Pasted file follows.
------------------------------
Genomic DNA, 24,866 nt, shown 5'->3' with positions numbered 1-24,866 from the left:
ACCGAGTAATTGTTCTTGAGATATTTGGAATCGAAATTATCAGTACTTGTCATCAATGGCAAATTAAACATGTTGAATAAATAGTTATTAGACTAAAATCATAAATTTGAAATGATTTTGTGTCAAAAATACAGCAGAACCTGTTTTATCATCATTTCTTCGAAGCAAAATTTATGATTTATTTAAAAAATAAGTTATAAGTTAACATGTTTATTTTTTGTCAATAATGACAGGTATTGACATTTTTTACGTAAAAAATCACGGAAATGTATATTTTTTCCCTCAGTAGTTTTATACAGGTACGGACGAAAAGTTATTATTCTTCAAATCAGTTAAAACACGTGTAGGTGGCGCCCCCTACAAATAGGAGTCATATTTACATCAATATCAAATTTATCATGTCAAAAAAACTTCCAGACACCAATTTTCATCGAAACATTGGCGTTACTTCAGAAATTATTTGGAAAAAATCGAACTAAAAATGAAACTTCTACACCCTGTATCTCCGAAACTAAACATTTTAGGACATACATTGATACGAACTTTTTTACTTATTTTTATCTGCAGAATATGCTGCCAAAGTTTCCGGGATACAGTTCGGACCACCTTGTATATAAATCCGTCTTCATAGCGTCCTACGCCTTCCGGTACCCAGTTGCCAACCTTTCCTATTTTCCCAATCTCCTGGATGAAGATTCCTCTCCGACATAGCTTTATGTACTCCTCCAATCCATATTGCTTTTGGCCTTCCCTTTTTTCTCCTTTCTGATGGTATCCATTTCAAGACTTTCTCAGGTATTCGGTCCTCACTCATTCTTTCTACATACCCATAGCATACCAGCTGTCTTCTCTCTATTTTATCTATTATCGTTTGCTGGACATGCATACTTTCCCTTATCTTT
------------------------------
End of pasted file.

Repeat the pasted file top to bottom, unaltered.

Genomic DNA, 24,866 nt, shown 5'->3' with positions numbered 1-24,866 from the left:
ACCGAGTAATTGTTCTTGAGATATTTGGAATCGAAATTATCAGTACTTGTCATCAATGGCAAATTAAACATGTTGAATAAATAGTTATTAGACTAAAATCATAAATTTGAAATGATTTTGTGTCAAAAATACAGCAGAACCTGTTTTATCATCATTTCTTCGAAGCAAAATTTATGATTTATTTAAAAAATAAGTTATAAGTTAACATGTTTATTTTTTGTCAATAATGACAGGTATTGACATTTTTTACGTAAAAAATCACGGAAATGTATATTTTTTCCCTCAGTAGTTTTATACAGGTACGGACGAAAAGTTATTATTCTTCAAATCAGTTAAAACACGTGTAGGTGGCGCCCCCTACAAATAGGAGTCATATTTACATCAATATCAAATTTATCATGTCAAAAAAACTTCCAGACACCAATTTTCATCGAAACATTGGCGTTACTTCAGAAATTATTTGGAAAAAATCGAACTAAAAATGAAACTTCTACACCCTGTATCTCCGAAACTAAACATTTTAGGACATACATTGATACGAACTTTTTTACTTATTTTTATCTGCAGAATATGCTGCCAAAGTTTCCGGGATACAGTTCGGACCACCTTGTATATAAATCCGTCTTCATAGCGTCCTACGCCTTCCGGTACCCAGTTGCCAACCTTTCCTATTTTCCCAATCTCCTGGATGAAGATTCCTCTCCGACATAGCTTTATGTACTCCTCCAATCCATATTGCTTTTGGCCTTCCCTTTTTTCTCCTTTCTGATGGTATCCATTTCAAGACTTTCTCAGGTATTCGGTCCTCACTCATTCTTTCTACATACCCATAGCATACCAGCTGTCTTCTCTCTATTTTATCTATTATCGTTTGCTGGACATGCATACTTTCCCTTATCTTT